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Kennedy v. Puleio Enterprises, LLC

United States District Court, M.D. Florida, Orlando Division

June 15, 2017

PATRICIA KENNEDY, Plaintiff,
v.
PULEIO ENTERPRISES, LLC; and MELO'S ITALIAN RESTAURANT, Defendants.

          ORDER

          ROY B. DALTON JR. United States District Judge

         In the instant action, Defendants move to dismiss a discrete allegation of Plaintiff's Complaint (Doc. 1) under Federal Rule of Civil Procedure 12(b)(6). (Doc. 19 (“MTD”).) Plaintiff responded on May 24, 2017.[1] (Doc. 22.) For the reasons set forth below, the MTD is due to be granted.

         I. Procedural History

         Plaintiff brings this lawsuit for violations of the Americans with Disabilities Act (“ADA”) and the Florida Accessibility Code (“FAC”). (Doc. 1 (“Complaint”).) Plaintiff seeks injunctive relief for architectural barriers that she encountered at Defendants' property (“Property”) during a visit in 2016. (Id. ¶¶ 16, 38, 45). Specifically, Plaintiff- who uses a wheelchair to ambulate-claims that she was unable to access the parking lot, the path of travel from the parking lot to the main entrance, and the bathroom at the Property (“Barriers”). Because the Property is a place of public accommodation, Plaintiff contends Defendants are required to remove architectural barriers to the extent removal is readily achievable. (Id. ¶ 12).

         The Complaint also alleges that the listed Barriers “may not be an exclusive list of Defendants' ADA and FAC violations because Plaintiff was unable to access and assess all areas of the [Property] due to the architectural barriers encountered.” (Id. ¶ 27). So, Plaintiff explains that her representatives will need to conduct an on-site inspection to compile a complete list of the ADA and FAC violations (id.)-leaving open the possibility that her claims may include additional barriers not yet known (“Unknown Barriers”).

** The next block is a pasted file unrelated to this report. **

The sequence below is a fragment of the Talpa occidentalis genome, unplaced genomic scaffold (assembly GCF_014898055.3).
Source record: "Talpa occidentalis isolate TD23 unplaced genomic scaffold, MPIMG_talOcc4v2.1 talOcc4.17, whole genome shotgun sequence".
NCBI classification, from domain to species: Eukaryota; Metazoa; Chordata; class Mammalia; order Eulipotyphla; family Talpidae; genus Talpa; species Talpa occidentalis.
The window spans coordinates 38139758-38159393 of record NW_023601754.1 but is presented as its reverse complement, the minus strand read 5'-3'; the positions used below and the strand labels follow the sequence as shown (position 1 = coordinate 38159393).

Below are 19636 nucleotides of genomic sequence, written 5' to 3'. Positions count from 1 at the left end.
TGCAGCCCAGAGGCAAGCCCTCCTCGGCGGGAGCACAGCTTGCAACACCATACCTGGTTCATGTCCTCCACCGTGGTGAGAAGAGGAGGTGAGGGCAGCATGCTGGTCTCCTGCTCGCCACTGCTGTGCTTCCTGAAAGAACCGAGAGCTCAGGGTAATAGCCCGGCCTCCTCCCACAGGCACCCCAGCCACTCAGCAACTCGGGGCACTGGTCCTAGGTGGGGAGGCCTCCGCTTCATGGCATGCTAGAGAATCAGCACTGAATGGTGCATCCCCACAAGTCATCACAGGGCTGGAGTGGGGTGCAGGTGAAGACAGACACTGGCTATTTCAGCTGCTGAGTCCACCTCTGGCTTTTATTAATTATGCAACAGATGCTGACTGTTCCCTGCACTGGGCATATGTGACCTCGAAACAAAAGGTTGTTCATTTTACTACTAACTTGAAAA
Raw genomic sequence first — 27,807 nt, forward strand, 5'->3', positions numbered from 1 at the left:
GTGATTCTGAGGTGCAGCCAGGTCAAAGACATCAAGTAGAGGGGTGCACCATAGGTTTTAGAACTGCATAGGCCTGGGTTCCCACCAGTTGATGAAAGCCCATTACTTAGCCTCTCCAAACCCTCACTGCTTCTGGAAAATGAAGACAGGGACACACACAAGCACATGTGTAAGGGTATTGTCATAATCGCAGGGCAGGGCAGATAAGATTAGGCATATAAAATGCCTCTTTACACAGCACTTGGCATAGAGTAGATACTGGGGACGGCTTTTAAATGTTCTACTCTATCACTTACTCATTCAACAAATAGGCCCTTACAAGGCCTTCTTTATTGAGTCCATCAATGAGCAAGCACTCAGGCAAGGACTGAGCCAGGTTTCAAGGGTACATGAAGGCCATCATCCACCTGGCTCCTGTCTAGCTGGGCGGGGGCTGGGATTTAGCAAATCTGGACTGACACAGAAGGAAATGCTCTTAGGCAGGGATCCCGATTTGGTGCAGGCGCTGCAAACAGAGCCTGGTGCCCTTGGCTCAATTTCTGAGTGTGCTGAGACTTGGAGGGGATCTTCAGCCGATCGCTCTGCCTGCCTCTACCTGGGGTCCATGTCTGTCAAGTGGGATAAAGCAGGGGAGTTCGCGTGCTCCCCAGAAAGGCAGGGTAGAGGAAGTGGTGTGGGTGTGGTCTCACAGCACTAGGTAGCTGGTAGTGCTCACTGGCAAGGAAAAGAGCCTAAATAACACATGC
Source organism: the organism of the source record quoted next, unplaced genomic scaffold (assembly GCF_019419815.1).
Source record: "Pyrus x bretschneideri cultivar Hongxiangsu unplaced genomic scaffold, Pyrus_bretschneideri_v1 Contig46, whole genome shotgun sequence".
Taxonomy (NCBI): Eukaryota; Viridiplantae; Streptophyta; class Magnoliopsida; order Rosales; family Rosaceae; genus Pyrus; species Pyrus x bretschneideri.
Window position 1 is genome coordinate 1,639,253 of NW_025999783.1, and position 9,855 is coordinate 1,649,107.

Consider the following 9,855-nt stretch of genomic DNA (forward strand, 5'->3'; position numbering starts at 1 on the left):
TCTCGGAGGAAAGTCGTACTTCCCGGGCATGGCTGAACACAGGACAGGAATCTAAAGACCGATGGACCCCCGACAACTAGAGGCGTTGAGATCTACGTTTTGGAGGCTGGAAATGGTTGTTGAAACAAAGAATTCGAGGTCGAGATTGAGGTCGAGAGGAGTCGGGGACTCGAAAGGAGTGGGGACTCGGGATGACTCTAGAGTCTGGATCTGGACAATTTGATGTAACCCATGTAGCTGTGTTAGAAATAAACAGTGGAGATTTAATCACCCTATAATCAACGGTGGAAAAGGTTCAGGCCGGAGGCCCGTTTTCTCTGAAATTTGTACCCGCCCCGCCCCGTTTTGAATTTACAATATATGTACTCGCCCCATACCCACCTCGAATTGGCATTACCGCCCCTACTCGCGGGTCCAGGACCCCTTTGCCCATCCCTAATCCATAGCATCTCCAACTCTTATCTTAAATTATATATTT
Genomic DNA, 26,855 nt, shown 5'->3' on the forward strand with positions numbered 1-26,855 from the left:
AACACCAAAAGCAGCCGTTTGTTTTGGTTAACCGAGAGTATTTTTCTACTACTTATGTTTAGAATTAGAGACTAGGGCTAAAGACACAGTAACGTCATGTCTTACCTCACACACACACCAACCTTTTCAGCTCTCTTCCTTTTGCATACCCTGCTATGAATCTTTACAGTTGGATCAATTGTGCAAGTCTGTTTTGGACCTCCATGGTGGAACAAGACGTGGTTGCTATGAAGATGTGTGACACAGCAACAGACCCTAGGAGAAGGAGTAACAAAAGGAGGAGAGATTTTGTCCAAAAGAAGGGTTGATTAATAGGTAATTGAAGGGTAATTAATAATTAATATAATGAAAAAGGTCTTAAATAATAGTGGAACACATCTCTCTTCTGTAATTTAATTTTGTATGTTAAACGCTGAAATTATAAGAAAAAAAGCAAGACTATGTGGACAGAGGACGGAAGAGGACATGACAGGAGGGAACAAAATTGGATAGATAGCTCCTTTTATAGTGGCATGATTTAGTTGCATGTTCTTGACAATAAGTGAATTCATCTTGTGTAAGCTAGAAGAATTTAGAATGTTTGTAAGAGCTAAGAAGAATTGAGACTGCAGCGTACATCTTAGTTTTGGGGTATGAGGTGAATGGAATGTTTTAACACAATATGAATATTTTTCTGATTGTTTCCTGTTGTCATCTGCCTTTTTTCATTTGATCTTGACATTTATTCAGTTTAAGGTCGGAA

In its MTD, Defendants argue that, to the extent Plaintiff attempts to reserve the right to assert new violations based on a forthcoming inspection, the portion of her Complaint based on Unknown Barriers is due to be dismissed. (Doc. 19, p. 3.) The MTD has been fully briefed (See Doc. 22) and is now ripe for the Court's adjudication.

         II. Analysis

         Presented as a MTD for failure to state a claim, Defendants' argument actually attacks Plaintiff's standing and, thus, the Court's subject matter jurisdiction. True enough, many courts have construed attacks on ADA claims that allege unknown or unencountered violations as attacks on the plaintiff's standing. This construction is premised on the rationale that “[w]ithout actual knowledge of barriers, [a] [p]laintiff has not suffered an ‘injury in fact' which establishes standing at the time of filing the complaint.”[2] Norkunas v. Seahorse NB, LLC, 720 F.Supp.2d 1313, 1319 (M.D. Fla. 2010), aff'd, 444 F. App'x 412, 419 (11th Cir. 2011) (holding that barriers within an accessible motel room did not constitute discrimination against the plaintiff because he did not encounter them).[3] Other courts in this Circuit have similarly found that architectural barriers alleged in an ADA complaint must be “limited to those barriers that [plaintiff] experienced or was aware of at the time of the filing of the complaint.” Access for the Disabled, Inc. v. First Resort, Inc., No. 8:11-cv-2342-T-30EAJ, 2012 WL 2917915, at *5 (M.D. Fla. July 17, 2012).[4] This Court agrees.

         Plaintiff's speculation about violations she might encounter upon further assessment does not establish standing to challenge Unknown Barriers. Defendants' MTD is due to be granted.

         III. Conclusion

         Accordingly, it is ORDERED AND ADJUDGED as follows:

1. Defendants' Motion to Dismiss and Incorporated Memorandum of Law (Doc. 19) is GRANTED.
2. The portion of the Complaint that asserts ADA violations based on unidentified barriers at the Property (Doc. 1, ...

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